Like some young adults who live quite a distance away from their nuclear family, I try dutifully to maintain contact with my parents on at least a weekly basis via phone call. Some weeks it’s more than once a week, some weeks go by and I realized I haven’t called them in x-many days. Of course, my mom still keeps up with what I’m doing by checking Facebook for my latest status updates, or chatting with one of my siblings whom I’ve texted or messaged in the past few days. But nothing compares to taking the time to sit and verbally communicate with my parents for a half hour, or an hour, or more. By the time we reach the end of our conversation we say our typical goodbyes…”Alright. I hope you have a good week/It’ll all work out./I’ll talk to you soon. Bye.” However, my dad almost always ends our conversations with the same two words “Take Care.” “Alright, talk to you soon, take care, bye.” “Take care” itself isn’t unusual in this context. It’s a common phrase to use when saying goodbye to someone, especially someone that’s close to you. But I like to think of it as my dad’s way of saying “I love you.” “Take care” is a shortened version of “Take care of yourself,” a directive that not only indicates that the person you’re leaving or ending a conversation with wants to you to be well, but also that you continue treating yourself well. It indicates that because you will not be together that other person will not be able to physically care for you, but he/she wishes that you will carry with you the emotional care he/she sends you with.

Taking care of ourselves is hard, and often we must rely on others to help us do it. Or at least we need them to remind us to take care of ourselves. A recent article I came across on 101 ways to practice self-care linked from the website “the Mighty” puts our human situation succinctly: “Being a human can be a messy, hard, confusing, painful experience sometimes.” We can become so driven by outside forces – like getting good grades, or advancing in our workplace, or earning more money – that we lose sight of the need to give ourselves a break sometimes. Friends and family can often be helpful in reminding us to take care of ourselves when we need it most. To be gentle with ourselves when things don’t go the way we want. To take a break when we need it. We can be pretty terrible at cutting ourselves some slack when we need it because we think there are standards or goals that everyone else is somehow accomplishing, and we’re failing to do so. Often all it will take to gain some clarity is to step away from the situation, give ourselves 5, 10, 20 minutes to breathe, hydrate, eat, be silent, engage our bodies rather than our minds, or talk to someone who can remind us of who we are and that we have value by just being us.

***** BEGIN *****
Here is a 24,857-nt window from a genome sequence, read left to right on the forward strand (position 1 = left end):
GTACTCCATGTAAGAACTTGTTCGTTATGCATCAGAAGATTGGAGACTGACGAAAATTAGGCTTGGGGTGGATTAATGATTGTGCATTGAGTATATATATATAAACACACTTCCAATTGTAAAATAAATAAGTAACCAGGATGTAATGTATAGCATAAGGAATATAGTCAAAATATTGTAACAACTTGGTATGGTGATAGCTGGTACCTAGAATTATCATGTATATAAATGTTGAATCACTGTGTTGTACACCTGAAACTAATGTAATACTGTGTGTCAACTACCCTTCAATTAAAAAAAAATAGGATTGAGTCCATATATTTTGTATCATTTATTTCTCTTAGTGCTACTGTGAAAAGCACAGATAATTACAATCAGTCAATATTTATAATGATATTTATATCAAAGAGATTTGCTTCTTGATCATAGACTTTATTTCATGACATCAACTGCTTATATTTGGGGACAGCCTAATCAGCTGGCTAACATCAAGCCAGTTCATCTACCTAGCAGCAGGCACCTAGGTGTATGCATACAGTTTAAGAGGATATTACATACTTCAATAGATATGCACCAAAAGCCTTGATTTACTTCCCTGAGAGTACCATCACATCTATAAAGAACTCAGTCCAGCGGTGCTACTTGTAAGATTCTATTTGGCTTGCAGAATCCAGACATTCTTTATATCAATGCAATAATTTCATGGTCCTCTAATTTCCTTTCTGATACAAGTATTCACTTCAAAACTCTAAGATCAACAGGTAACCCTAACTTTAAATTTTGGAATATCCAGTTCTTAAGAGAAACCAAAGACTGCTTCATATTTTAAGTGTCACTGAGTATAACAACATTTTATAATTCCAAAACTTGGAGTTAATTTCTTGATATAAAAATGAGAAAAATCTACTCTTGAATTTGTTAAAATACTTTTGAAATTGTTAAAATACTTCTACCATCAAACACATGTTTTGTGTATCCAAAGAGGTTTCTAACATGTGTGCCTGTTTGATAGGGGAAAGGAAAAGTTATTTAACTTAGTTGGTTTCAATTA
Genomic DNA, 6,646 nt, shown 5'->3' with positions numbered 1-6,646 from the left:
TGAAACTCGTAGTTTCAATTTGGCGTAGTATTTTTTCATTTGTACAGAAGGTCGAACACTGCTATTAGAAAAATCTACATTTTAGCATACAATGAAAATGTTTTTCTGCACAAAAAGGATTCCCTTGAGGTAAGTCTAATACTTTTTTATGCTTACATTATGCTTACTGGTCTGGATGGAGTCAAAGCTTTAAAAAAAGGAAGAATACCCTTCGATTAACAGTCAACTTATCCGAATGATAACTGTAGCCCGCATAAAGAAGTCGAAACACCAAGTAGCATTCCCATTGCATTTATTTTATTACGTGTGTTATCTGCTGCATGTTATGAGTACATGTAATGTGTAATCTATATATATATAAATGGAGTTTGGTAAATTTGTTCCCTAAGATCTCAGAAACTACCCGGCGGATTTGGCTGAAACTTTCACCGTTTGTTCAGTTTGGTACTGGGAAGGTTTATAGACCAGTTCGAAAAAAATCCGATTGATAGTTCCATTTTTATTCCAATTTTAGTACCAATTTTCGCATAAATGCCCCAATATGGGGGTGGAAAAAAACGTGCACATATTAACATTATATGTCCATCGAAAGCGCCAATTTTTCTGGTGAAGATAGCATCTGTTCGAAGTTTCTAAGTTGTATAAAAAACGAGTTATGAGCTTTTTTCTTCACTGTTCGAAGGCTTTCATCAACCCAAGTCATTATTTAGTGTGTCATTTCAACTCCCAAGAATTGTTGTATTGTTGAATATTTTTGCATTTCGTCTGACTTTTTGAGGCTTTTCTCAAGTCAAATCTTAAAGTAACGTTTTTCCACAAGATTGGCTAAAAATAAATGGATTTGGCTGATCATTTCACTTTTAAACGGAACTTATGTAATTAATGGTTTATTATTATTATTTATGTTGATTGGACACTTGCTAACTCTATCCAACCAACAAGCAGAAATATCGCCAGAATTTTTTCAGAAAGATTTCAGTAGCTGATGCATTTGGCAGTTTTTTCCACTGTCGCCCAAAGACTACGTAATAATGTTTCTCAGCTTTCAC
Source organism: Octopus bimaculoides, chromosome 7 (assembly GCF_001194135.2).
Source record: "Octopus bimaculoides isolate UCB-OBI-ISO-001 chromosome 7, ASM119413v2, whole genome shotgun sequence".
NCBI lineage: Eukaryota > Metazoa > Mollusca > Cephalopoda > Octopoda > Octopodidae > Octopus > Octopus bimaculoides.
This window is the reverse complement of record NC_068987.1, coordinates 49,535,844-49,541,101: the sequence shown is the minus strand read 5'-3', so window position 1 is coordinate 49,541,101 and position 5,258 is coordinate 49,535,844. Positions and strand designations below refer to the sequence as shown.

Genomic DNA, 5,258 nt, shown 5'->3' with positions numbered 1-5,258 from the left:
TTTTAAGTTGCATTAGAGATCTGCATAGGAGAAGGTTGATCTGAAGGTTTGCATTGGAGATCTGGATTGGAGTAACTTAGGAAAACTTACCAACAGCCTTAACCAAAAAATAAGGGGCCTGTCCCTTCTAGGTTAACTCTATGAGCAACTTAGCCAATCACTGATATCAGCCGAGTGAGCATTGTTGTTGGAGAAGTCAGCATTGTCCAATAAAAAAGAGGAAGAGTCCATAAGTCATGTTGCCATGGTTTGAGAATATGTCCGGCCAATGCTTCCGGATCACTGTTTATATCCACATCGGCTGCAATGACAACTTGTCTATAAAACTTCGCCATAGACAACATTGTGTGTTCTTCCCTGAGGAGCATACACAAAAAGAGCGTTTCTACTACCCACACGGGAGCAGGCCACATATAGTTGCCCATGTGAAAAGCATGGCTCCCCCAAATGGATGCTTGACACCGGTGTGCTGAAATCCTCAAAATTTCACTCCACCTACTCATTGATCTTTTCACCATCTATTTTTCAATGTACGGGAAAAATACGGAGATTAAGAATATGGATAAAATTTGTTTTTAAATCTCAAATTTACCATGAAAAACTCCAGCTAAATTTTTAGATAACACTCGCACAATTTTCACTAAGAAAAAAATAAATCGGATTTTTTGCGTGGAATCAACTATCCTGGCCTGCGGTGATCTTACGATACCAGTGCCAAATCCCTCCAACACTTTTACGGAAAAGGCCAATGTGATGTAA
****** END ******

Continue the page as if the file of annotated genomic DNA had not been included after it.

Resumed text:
For example, I have a good friend who encourages her close friends to periodically (once or twice a year) to have a “decadent day.” She offers to help you plan whatever your day of “decadence” might look like. You know, treating yourself to those things that you love to do and relieve your stress, but that you never find the time to do on your own. Fans of the television show Parks and Recreation may think of this another way – a “treat yo’ self” day. It might be going to get a massage, or watching Christmas videos all day while you bake cookies, or going to a place you haven’t been to before because you don’t have a car (but she does), or it could just be hanging out all day in pj’s, coloring, and taking naps when you feel like it. Taking one day, every once in a while to focus on what it is you REALLY want to do and having a friend there to remind you that this day is not meant to be stressful or guilt-inducing, can help you hit the pause button on the rest of your life for a little while. You should care for yourself, and often others can be the gateway to help you recognize that.